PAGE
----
The Coast Guard, which is a voluntary service, were then called to rescue the dogs from danger.
The team managed to rescue the dogs in a daring manoeuvre, which involved setting up a cliff-top anchor and sending a climber to the edge.
The dogs were then put in a large canvas bag and secured to the climber, then set on to the beach 50m below -- where their relieved owner Caroline was on hand to welcome them back to safety.
The entire incident required eight coast guard officials at the scene to decipher a rescue plan. As the service is a voluntary one, there were no costs involved.
There was no obvious route for the dogs to have made their way down the 30m distance to the ledge of the cliff, which made their rescue even more of an ordeal.
"The dogs are very highly strung and they seem to have a fascination with birds and rocks. They are very adventurous and I think they wanted to follow the seagulls but got caught on their travels," Caroline said.
She has often found the fun-loving pair wandering the area in pursuit of adventure.
"They love walks and take any excuse to run off on their own. I have often found them in the nearby golf course and reservoir just running around."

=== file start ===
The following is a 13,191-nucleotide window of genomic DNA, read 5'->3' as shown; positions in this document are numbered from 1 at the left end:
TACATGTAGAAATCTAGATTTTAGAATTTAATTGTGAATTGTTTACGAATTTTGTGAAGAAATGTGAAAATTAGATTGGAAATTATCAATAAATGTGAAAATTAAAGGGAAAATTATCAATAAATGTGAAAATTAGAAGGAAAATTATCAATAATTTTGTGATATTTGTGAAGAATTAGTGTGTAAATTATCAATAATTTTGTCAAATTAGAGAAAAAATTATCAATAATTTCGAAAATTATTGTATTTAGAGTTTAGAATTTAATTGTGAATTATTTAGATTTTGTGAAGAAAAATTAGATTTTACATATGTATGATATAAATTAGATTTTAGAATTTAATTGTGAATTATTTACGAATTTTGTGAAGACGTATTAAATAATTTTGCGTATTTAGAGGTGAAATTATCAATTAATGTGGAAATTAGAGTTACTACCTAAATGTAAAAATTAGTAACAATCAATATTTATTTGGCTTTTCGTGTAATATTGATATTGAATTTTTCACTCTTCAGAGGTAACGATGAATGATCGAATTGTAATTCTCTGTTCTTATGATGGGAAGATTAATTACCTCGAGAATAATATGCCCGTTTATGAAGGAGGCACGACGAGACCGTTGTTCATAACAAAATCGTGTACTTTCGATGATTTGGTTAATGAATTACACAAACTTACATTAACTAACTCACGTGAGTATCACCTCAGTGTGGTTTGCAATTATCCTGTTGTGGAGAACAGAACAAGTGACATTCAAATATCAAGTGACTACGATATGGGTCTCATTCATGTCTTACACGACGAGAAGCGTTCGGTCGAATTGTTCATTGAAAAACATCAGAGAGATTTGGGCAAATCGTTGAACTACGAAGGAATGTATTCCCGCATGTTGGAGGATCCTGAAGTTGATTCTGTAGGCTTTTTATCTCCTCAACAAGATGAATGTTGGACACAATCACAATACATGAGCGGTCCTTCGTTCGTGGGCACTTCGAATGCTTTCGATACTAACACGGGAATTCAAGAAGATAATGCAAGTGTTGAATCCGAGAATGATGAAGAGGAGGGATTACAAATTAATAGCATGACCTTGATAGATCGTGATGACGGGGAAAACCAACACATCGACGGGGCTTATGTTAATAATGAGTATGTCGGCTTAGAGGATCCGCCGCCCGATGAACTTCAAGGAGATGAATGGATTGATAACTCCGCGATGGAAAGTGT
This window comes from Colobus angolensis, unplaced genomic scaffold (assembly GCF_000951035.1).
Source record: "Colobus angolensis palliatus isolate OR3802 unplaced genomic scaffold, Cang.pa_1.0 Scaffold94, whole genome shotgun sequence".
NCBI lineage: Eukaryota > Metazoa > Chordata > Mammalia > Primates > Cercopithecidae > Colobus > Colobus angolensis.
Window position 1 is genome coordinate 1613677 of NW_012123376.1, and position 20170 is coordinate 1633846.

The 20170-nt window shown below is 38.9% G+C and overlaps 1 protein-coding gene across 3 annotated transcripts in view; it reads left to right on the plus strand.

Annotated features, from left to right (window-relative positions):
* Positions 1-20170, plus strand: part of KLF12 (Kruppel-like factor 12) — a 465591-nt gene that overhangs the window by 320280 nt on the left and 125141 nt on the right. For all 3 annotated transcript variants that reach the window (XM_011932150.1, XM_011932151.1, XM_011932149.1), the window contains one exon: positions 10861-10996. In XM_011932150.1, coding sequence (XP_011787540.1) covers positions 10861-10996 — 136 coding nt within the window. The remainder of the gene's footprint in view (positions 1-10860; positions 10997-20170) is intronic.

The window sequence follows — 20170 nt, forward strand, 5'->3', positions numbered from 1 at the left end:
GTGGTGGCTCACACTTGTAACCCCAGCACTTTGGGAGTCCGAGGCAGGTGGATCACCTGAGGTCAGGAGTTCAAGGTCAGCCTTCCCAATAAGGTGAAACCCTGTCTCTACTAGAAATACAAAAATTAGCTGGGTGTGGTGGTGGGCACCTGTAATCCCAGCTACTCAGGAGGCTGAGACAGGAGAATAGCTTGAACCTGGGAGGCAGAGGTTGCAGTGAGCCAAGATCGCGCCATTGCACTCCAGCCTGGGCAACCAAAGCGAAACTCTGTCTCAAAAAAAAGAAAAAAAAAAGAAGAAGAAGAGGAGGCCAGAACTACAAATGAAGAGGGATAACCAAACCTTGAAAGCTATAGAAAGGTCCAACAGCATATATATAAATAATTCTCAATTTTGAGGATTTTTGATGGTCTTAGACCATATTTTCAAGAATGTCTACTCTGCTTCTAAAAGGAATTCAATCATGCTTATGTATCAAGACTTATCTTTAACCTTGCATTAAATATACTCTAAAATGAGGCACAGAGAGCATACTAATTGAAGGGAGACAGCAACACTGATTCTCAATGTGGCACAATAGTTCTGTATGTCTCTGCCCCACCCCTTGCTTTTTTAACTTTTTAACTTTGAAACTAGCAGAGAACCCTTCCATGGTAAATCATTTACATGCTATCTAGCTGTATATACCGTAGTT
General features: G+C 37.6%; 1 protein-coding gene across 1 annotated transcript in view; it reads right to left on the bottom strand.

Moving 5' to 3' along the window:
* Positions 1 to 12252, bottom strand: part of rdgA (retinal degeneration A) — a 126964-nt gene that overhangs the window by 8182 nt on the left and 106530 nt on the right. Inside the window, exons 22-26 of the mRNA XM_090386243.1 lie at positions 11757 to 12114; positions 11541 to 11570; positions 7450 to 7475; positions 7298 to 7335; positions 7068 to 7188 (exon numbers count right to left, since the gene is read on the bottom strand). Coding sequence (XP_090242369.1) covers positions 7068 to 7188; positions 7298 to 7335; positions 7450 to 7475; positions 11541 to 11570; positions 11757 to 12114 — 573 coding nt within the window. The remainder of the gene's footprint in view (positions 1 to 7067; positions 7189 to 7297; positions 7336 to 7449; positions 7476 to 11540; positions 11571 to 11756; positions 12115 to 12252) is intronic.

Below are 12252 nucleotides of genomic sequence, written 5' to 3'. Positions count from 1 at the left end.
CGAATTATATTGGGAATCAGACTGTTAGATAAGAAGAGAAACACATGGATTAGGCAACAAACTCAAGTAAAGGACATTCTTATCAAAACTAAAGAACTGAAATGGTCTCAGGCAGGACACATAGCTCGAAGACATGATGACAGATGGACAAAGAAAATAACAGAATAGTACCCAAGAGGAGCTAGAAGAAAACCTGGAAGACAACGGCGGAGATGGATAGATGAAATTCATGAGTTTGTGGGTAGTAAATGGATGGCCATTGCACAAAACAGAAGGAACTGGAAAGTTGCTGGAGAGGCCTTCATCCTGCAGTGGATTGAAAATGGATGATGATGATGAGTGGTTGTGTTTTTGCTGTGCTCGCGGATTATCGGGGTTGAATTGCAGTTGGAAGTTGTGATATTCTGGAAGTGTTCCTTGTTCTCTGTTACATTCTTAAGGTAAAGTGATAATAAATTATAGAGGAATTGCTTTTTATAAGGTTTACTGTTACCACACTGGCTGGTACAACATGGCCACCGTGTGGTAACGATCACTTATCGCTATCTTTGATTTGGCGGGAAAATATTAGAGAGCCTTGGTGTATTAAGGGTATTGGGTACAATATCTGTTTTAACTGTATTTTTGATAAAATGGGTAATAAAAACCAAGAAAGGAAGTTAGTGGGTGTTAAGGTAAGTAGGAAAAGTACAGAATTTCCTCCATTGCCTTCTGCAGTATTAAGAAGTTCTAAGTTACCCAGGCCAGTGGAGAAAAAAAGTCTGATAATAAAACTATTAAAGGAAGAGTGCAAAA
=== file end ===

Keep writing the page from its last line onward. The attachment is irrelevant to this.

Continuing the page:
Caroline expressed her concern of the recent dognappings plaguing the capital and is thrilled that her dogs were returned home to safety.
"With all the dognappings, I was slightly worried. Somebody could have easily taken them and put them into the back of their car.
"But we are absolutely delighted to have them home now, safe and well," she said.
Both dogs are in perfect health, in spite of being a little tired and stiff from the ordeal.
"I would like to say a big thank you to the Coast Guard, who were such a help."
Howth Coast Guard would like to remind members of the public if they see anyone who they think may be in trouble on the cliffs, beaches or at sea to please dial 999/112 and ask for the Coast Guard.